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All Flee!
Writer: Gavin Burrows
Artist: Simon Gane

As a youth, I was horribly perverted by the Godzilla movie franchise. Far too many Saturday afternoons were wasted on the original series (which turned the big G into a superhero of sorts) and the relaunch that came with Godzilla 1985. Even the giant turtle monster Gamera became familiar through Mystery Science Theater 3000. Perversion, I say!

But the dai kaiju (aka giant monsters) have become all but extinct to American audiences these days.

Stigmas against our rubber-suited pals are too numerous to list, yet I think the philosophy that “computer effects can do anything” (damn you, Lucas) is largely to blame. CGI creatures, though much cooler looking than the average rubber suit, just aren’t given the personality required by the material, and it’s personality that kept people coming back for more. The storytelling was always B-level, but there was something entertaining to be found in those cheap costumes and bad scale models.

All Flee! takes the genre, transfers it to the friendlier comic book medium, and asks the eternal question “Say, aren’t giant monsters people, too?” This one-shot, made up of three short stories (one of which isn’t actually giant monster-related), centers on an aging Godzilla-type monster named Lenny who teaches the Classical class at Monster Finishing School. His students are an odd collection of giant cyborg apes, mutant velociraptors, irradiated insects, gillmen, and werewolves with no respect for the proper techniques of metropolitan destruction.

Things only seem to get worse when the giant brain-in-a-beaker principal tells him they’ll be adding Contemporary Trampling to the curriculum, and he’ll be the one welcoming the new professor to the school. The lovely new LADY professor, that is…

One of the first things I have to say about this book is that it’s stupid. Stupid, stupid, stupid, stupid. The plotlines are the cute but harmless standards we’ve suffered in countless indie titles. Character development is at a minimum, the dialogue usually isn’t witty enough, and I’ll be damned if there’s a theme lurking around.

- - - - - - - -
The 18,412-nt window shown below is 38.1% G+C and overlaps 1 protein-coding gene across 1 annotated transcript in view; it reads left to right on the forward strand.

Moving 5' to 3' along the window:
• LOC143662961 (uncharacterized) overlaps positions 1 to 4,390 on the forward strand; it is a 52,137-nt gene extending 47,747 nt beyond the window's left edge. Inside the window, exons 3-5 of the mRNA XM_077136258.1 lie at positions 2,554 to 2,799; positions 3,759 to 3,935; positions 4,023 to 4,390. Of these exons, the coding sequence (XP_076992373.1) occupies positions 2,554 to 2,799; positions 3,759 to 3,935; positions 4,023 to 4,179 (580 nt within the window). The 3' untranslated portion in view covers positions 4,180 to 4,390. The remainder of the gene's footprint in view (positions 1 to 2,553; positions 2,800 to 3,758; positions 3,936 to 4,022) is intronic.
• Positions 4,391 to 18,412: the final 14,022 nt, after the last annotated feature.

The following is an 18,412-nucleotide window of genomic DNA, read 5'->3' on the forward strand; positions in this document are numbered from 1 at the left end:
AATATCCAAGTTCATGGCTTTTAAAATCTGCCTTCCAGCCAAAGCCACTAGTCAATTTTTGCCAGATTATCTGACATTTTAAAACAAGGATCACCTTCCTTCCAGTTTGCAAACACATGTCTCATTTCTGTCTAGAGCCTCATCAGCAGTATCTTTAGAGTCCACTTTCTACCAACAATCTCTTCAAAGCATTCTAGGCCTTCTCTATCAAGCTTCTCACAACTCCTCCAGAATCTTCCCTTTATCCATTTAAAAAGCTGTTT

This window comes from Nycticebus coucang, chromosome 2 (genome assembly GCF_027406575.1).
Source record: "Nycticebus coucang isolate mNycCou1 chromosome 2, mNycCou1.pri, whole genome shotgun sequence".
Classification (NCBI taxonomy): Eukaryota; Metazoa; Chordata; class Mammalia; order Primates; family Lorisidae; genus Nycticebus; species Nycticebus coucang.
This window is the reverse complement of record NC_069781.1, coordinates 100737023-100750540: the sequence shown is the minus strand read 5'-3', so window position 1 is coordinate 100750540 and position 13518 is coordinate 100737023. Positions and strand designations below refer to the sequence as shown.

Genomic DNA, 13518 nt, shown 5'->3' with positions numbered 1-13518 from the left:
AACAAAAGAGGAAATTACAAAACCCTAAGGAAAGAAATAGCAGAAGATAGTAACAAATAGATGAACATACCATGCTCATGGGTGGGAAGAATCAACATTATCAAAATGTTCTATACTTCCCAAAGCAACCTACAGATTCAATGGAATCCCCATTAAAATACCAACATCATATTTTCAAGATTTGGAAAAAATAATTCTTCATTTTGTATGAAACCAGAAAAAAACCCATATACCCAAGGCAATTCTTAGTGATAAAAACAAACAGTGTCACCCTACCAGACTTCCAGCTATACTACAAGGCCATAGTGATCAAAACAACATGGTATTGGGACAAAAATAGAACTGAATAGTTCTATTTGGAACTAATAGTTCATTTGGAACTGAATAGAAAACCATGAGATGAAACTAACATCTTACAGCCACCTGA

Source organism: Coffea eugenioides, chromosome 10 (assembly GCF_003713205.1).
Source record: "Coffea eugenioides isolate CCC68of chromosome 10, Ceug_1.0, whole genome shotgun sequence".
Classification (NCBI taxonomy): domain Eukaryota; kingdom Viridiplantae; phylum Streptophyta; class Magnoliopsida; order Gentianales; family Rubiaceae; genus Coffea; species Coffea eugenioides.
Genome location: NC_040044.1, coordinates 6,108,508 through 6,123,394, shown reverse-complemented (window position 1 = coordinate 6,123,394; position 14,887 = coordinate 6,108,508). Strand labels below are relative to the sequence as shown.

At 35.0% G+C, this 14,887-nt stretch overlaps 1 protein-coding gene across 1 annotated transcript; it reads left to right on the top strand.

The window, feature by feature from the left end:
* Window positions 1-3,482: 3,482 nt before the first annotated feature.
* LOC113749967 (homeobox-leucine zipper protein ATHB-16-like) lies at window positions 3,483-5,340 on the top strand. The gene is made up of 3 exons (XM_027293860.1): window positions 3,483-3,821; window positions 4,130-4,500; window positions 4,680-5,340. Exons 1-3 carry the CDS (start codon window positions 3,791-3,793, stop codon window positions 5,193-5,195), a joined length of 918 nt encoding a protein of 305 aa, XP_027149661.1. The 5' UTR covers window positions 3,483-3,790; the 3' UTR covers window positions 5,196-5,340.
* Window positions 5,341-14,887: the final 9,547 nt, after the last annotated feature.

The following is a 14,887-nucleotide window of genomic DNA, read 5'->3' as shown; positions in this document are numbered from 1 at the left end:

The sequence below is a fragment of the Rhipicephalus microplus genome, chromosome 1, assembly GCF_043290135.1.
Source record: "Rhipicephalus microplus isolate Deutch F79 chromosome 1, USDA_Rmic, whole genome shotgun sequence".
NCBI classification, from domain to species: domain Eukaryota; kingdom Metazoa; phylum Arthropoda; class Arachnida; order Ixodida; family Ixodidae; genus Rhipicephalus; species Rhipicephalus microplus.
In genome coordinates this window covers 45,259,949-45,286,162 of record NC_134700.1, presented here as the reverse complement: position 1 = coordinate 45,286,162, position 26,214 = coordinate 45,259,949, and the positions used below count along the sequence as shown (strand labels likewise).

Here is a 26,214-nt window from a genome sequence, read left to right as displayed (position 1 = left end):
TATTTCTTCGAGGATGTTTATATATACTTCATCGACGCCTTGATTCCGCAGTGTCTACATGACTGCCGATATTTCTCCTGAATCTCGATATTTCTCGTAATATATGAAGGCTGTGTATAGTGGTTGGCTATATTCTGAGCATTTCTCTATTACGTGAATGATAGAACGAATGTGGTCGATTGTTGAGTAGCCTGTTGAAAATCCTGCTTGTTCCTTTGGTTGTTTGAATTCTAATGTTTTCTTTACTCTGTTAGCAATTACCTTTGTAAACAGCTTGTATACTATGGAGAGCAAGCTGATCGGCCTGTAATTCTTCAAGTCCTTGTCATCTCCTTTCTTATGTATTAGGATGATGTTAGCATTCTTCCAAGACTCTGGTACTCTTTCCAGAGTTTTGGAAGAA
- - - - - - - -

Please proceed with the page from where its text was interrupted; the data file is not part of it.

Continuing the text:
But it’s a book about gags and hardly anything else. It doesn’t try to explore the monsters’ motivation for stomping on our meager cities or eating us like circus peanuts. They break off pieces of our buildings and tote them away like souvenirs because THEY’RE MONSTERS. They live on Monster Island, where tribesmen sacrifice beautiful young women. They bat at circling bi-planes. They hatch little baby monsters from eggs or industrial accidents and start the whole crazy thing all over again.

Why? Well, why the hell not?

Unfortunately, the book lives and dies by its gags. The monster students’ lame attempts to be gangsta are way too hackneyed to be funny. Even when they just act like kids, it feels like filler. And then the rasta-giant spider… well, okay, I kinda liked him, but the scene where he refuses a fly sandwich is just one example of the really confusing shifts in continuity: are the monsters giant or human-sized?

The scale is all over the place. One minute, Lenny’s 40 stories high. The next, he’s riding a bicycle across a footbridge. To have scenes where he’s teaching class in the middle of a human city or living in a cave make sense, but then showing that monsters have their own buildings which are many “monster stories” high… I mean, aren’t you in low orbit at that point?

For a couple of light, funny, giant monster stories, the book works well enough, but the creators should know they can do a lot more. There’s personality here, true. Just not as much as you find occasionally on The Powerpuff Girls or that Barbra Streisand episode of South Park.

Still, with Godzilla turning fifty this month, it’s nice to have something new come out in his honor. *wipes away tear* And God bless.


Jason Schachat

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